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Leonardo da Vinci unmasked: Hidden dots expose secret alterations to Mona Lisa

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The iconic early 16th Century painting, which currently hangs in the Louvre Museum, in Paris, is considered to be among Leonardo da Vinci’s greatest masterpieces. Despite his notoriety, mystery surrounds much of the artist’s life and many still debate the identity of the Mona Lisa. But scientist Pascal Cotte, who digitised the painting and spent a decade studying it, believes his findings answer some of those questions. Using a high-definition camera and a specialist technique, he discovered hidden marks along that indicate changes da Vinci made to the world-famous artwork. 

Mr Cotte was able to “analyse all parts of the painting” and made a number of conclusions about the piece, thanks to his Layer Amplification Method (LAM).

His technique, which detected how light interacts with the paint, allowed him to view “different layers” of the piece and find previously hidden features. 

One discovery was a hidden face beneath the Mona Lisa – a woman who appeared to have smaller lips, a thinner nose and other facial differences. 

Mr Cotte also found what looked like a small hairpin slightly to the right of her forehead, which he claimed would not have been painted to show a woman of the 16th Century.

He told Express.co.uk that it was “not the fashion at that time” and would most likely have been used to portray “the Virgin Mary” or “an unreal woman like a Goddess”.

Mr Cotte continued: “People had to be dressed in certain ways to denote their profession and nobility.

“So it is not possible for Mona Lisa to have hair like this, it was impossible of the time in the city of Florence.”

The scientist also discovered spolvero marks – a process that would allow a sketch to be transferred onto the portrait’s wooden canvas – and was “visible only in light areas” of the painting.

He claimed the small dots and lines were made with charcoal dust as a guide and were later painted over by da Vinci after he discovered them on the Mona Lisa’s forehead, hand and finger. 

Mr Cotte explained that the spolvero technique was typically used as a “very fast way to make a portrait”.

He told Express.co.uk: “The spolvero proves there is another version of the forehead because the underline drawing does not match with the Mona Lisa.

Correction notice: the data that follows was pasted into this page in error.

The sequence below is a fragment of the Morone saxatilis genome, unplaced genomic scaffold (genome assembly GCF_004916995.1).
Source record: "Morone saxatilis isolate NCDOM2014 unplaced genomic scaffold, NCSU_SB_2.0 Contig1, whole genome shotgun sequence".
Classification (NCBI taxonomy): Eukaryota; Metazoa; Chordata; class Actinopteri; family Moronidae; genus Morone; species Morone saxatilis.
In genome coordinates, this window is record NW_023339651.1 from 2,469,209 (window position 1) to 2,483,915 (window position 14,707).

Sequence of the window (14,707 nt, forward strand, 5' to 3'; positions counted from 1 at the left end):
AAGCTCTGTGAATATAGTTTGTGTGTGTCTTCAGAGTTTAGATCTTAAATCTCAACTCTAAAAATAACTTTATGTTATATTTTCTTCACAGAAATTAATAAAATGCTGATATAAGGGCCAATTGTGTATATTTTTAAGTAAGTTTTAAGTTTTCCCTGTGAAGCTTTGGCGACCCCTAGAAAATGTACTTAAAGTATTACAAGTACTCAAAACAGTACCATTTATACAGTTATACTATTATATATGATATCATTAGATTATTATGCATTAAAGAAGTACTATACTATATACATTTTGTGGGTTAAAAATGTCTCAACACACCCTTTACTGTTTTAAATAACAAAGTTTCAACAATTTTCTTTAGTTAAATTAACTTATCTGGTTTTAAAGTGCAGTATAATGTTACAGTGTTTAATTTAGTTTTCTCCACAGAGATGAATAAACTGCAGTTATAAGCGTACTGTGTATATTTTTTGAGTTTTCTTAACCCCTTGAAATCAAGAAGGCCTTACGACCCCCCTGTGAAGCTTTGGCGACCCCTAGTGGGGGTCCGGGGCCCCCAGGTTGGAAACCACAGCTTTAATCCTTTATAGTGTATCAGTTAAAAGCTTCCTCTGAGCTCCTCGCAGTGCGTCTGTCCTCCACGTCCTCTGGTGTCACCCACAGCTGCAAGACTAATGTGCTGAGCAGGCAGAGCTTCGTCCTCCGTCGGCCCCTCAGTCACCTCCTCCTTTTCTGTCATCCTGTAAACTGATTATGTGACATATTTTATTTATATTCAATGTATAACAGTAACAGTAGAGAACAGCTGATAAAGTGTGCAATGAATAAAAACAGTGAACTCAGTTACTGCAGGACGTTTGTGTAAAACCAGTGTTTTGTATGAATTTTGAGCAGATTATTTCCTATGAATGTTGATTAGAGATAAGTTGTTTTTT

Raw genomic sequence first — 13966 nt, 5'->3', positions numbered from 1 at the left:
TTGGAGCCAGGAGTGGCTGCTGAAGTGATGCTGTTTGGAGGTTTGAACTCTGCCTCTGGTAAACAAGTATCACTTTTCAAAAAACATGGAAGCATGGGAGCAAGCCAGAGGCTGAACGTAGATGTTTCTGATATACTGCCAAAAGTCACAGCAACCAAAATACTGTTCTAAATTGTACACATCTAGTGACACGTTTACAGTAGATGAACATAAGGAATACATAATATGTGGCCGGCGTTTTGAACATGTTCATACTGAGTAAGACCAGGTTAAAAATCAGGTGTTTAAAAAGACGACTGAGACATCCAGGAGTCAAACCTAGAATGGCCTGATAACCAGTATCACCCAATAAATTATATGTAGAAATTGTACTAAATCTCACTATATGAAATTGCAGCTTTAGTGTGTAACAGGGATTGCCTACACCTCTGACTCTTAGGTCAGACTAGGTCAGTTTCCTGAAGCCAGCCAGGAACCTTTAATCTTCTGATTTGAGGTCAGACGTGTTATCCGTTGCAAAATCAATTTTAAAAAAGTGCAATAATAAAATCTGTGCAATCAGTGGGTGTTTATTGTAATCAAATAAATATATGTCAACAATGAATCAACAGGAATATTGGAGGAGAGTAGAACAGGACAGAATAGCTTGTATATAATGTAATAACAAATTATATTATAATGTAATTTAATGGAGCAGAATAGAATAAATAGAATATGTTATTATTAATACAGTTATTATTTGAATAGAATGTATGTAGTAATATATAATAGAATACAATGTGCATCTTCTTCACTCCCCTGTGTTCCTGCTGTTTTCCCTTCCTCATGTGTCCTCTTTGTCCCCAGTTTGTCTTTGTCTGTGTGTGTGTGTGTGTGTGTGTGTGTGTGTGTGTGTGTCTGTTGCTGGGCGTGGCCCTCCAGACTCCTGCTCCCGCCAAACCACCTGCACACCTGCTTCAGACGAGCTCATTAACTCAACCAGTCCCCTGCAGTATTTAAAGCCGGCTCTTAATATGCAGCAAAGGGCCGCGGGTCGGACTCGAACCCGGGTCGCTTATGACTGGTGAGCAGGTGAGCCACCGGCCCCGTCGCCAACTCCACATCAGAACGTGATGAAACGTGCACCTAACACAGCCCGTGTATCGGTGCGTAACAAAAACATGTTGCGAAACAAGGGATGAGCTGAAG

“It is proof that the head was turned on the right and it shows the embroidery, which was fashion in the time of Florence in 1503 from the former painting.

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“He changed the position of the head to make her look right at you, like a mother and everybody has a mother so can share and feel emotion while looking at the portrait.” 

Similarly, Mr Cotte claimed the position of the hand and little finger of her left hand was altered too.  

He believed that da Vinci “transferred a portrait of the Mona Lisa because he was very, very busy” and “didn’t have time to paint a new portrait”.

Mr Cotte continued: “Leonardo da Vinci keeps the hands, keeps landscape and the sleeve and then transfers the head [of the Mona Lisa] to hide all the dress the Florentine decoration.

“For him it was a very fast way to make a portrait… It’s difficult to know how much time it took but it would have been much faster than painting a new portrait.

“He kept the hand because that is one of the most difficult exercises for a painter and he just changed the position of one finger, which we can clearly see from my LAM technique.”

Mr Cotte analysed 1,650 images taken using his specialist technique, which allowed him to study parts of the Mona Lisa that had never been seen before.

He claimed his discoveries disputed “the original hypothesis that only the portrait of Mona Lisa was painted on this poplar plank”.

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The scientist continued: “The discovery of the spolvero and this little drawing show that it is not that simple.

“I made a systematic study of the entire surface of the paint. So this drawing could not escape me.”

Mr Cotte explained the LAM technique makes it “possible to see different states of light penetration in the layers of paint”. 

He continued: “LAM images show different light and matter interactions – these interactions change according to the wavelengths used in the calculations. 

“Sequencing LAM images through a video is the easiest way for scholars to approach for the first time the outputs of the LAM.”

Mr Cotte’s investigation led him to make 150 discoveries, which he published in his 2015 book ‘Lumiere on The Mona Lisa: Hidden Portraits’ – but the scientist has no intention of stopping there.

He said: “Leonardo painted a little more than a dozen paintings. I have digitised three of them with the multispectral camera. 

“So there is still more to be done and I have learned that the LAM technique almost always holds surprises.”

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